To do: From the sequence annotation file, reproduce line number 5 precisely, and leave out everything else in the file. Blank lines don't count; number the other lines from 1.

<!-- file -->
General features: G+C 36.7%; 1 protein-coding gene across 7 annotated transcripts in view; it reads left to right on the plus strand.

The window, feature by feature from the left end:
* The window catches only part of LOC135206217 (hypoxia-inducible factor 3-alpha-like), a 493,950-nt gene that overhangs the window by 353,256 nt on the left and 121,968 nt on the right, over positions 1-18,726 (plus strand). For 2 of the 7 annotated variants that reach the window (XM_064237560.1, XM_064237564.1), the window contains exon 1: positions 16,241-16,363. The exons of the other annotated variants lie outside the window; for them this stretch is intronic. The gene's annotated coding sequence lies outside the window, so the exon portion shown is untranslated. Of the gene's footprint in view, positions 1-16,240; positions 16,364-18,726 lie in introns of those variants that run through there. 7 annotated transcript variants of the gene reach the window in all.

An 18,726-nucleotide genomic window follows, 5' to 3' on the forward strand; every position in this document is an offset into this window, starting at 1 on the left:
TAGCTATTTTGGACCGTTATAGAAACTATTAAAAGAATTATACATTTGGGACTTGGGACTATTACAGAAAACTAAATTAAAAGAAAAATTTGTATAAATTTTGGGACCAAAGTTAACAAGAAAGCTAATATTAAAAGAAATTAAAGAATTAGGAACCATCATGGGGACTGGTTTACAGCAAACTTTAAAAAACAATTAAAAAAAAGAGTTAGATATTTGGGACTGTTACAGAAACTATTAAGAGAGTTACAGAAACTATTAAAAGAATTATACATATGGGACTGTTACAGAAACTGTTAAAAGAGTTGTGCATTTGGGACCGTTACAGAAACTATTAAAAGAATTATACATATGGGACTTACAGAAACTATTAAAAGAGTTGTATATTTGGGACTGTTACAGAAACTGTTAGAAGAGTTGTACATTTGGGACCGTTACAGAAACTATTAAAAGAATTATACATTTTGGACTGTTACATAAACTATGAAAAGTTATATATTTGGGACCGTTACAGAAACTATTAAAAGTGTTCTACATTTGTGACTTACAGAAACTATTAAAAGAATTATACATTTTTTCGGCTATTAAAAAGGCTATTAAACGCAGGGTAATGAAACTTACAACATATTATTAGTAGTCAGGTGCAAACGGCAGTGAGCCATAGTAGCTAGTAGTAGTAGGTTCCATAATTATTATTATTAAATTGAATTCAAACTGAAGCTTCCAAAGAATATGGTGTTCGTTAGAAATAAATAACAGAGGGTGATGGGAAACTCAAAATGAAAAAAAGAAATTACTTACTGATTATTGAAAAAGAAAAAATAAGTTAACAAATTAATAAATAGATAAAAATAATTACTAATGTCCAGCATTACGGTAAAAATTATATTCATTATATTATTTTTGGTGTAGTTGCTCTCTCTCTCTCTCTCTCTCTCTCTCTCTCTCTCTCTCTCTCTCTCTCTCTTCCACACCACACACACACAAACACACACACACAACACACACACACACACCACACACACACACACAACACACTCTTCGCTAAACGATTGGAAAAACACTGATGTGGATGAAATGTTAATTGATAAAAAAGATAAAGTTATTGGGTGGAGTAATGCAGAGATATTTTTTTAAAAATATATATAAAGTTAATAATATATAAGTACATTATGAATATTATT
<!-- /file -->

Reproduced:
TAGCTATTTTGGACCGTTATAGAAACTATTAAAAGAATTATACATTTGGGACTTGGGACTATTACAGAAAACTAAATTAAAAGAAAAATTTGTATAAATTTTGGGACCAAAGTTAACAAGAAAGCTAATATTAAAAGAAATTAAAGAATTAGGAACCATCATGGGGACTGGTTTACAGCAAACTTTAAAAAACAATTAAAAAAAAGAGTTAGATATTTGGGACTGTTACAGAAACTATTAAGAGAGTTACAGAAACTATTAAAAGAATTATACATATGGGACTGTTACAGAAACTGTTAAAAGAGTTGTGCATTTGGGACCGTTACAGAAACTATTAAAAGAATTATACATATGGGACTTACAGAAACTATTAAAAGAGTTGTATATTTGGGACTGTTACAGAAACTGTTAGAAGAGTTGTACATTTGGGACCGTTACAGAAACTATTAAAAGAATTATACATTTTGGACTGTTACATAAACTATGAAAAGTTATATATTTGGGACCGTTACAGAAACTATTAAAAGTGTTCTACATTTGTGACTTACAGAAACTATTAAAAGAATTATACATTTTTTCGGCTATTAAAAAGGCTATTAAACGCAGGGTAATGAAACTTACAACATATTATTAGTAGTCAGGTGCAAACGGCAGTGAGCCATAGTAGCTAGTAGTAGTAGGTTCCATAATTATTATTATTAAATTGAATTCAAACTGAAGCTTCCAAAGAATATGGTGTTCGTTAGAAATAAATAACAGAGGGTGATGGGAAACTCAAAATGAAAAAAAGAAATTACTTACTGATTATTGAAAAAGAAAAAATAAGTTAACAAATTAATAAATAGATAAAAATAATTACTAATGTCCAGCATTACGGTAAAAATTATATTCATTATATTATTTTTGGTGTAGTTGCTCTCTCTCTCTCTCTCTCTCTCTCTCTCTCTCTCTCTCTCTCTCTCTCTCTTCCACACCACACACACACAAACACACACACACAACACACACACACACACCACACACACACACACAACACACTCTTCGCTAAACGATTGGAAAAACACTGATGTGGATGAAATGTTAATTGATAAAAAAGATAAAGTTATTGGGTGGAGTAATGCAGAGATATTTTTTTAAAAATATATATAAAGTTAATAATATATAAGTACATTATGAATATTATT